My friend Nicky stands in front of the colorful Big E sign at the entrance and says, “Ah fried food, do you smell it? I’m ready to gain a good ten pounds today.”
The Big E is located in West Springfield, Massachusetts; it’s billed as New England’s largest multi-state fair and is home to two hundred of New England’s craziest food vendors. Attendance over seventeen days will reach nearly 1.5 million. I like to think of it as a fair on steroids. No other fair has anything on this one. On this October night, Nicky and I are here to stuff our faces.
The long lines snake from the food vendors and hungry visitors are sandwiched together as they wait to order. Social distancing who? You never know what crazy foods to expect here, but a bacon-wrapped dilly dog, pickle pizza, and Bloody Mary grilled cheese are all on the menu.
We walk up and down the endless lanes of food vendors, my mind spinning with all of the food options. If I’m being honest, I don’t think I’ve ever been this indecisive in my whole life. Tempura fried pickles, deep-fried taco, clam chowder, donut burger, blueberry shortcake, BBQ sundae—the list is endless. We circle around a good two or three more times, the gravel pavement below our feet, screaming kids running between the food lines. We stop to grab a frozen strawberry margarita from Xena’s Pub. The strong taste of tequila and strawberry syrup burns the back of my throat.
Our next stop is Bear’s Smokehouse; Nicky orders a London broil steak sandwich. As we wait for the sandwich, the smoke from the grill fogs my eyes, almost making them burn while the smell from the peppers and onions permeated my nose. The sandwich was massive. I couldn’t hold it in my small hands as the melted cheese and shaved steak overflowed off the side of the roll.
“Crunchy Balls of Goodness.”
As Nicky stuffs her face with her sandwich, we make our way through the aisles and browse a little more. Suffering sensory overload, I find the food vendor CHOMPERS which on the sign says, “Crunchy balls of goodness.” The menu is fairly small, consisting of four different options. My eye automatically gravitates towards the taco described as “Crunchy balls of SEASONED BEEF & CHEDDAR CHEESE coated in a crispy tri-color tortilla shell served with salsa and sour cream.” Taco and fried? I was sold. The food truck is a small silver stand with red and yellow accents, and cutouts of the little balls of heaven were stuck to the metal sides. I wait with the others who were ready to chomp down on the CHOMPERS like I was.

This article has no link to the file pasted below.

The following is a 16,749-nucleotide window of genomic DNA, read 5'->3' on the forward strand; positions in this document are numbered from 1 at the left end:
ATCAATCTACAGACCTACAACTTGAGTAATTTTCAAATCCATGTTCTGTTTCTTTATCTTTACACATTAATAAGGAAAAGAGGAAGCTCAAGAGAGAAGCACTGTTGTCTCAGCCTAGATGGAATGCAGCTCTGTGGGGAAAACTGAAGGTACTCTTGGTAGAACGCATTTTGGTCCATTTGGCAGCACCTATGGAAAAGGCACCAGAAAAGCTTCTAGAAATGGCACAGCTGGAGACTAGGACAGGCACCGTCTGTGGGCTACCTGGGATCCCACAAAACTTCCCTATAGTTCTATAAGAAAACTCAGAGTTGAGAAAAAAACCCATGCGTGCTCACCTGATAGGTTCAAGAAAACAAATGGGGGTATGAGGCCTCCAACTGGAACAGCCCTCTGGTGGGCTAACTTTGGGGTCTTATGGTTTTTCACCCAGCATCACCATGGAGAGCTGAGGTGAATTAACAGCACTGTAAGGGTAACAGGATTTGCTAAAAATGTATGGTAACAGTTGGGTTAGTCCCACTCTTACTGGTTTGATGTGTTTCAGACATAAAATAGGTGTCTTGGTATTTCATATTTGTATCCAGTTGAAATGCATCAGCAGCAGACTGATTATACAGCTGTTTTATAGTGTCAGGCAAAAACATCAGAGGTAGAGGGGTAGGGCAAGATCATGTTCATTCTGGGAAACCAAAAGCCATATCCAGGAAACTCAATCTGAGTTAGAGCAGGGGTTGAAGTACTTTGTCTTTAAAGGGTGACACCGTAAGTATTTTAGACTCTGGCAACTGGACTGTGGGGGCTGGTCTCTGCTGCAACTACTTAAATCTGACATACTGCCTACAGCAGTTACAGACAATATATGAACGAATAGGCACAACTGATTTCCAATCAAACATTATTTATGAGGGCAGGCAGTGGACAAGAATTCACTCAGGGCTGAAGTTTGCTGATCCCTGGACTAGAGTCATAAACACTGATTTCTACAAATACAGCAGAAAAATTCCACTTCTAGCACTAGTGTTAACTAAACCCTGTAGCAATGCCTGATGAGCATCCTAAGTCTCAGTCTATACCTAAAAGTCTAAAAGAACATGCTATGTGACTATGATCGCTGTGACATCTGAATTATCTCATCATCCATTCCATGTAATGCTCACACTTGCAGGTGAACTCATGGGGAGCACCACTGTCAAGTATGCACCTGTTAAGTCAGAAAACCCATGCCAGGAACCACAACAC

“Taco Chompers coming right up,” the cashier says, plopping them onto the metal counter. I run toward the counter and snatch them, small drops of hot oil leaking onto my finger through the paper tray. I was about to be in fried food heaven. The crunch from the fried shell and the melted cheese all spill out at once. Definitely exceeded my expectations.
We sit at the food court area, both of us rubbing and patting our stomachs. “We should walk around a little so we can work out some of our food before eating again,” Nicky says. We walk through the ride section where we come across one called SPEED. Unlucky New Englanders sit in a carriage at the bottom of a pole and are circled around and flipped. My head spins as I watch it tumble and spin. Next, we stop by the Ring of Fire and we stare at each other. The circle-shaped ride is bright red and has a cart with twelve rows seating two occupants. The ride goes around the entire shape of the circle, turning the people fully upside down once at the top and then swinging around again. Crunchy balls of seasoned beef swirl in my stomach as I watch the ride circle around and around and around.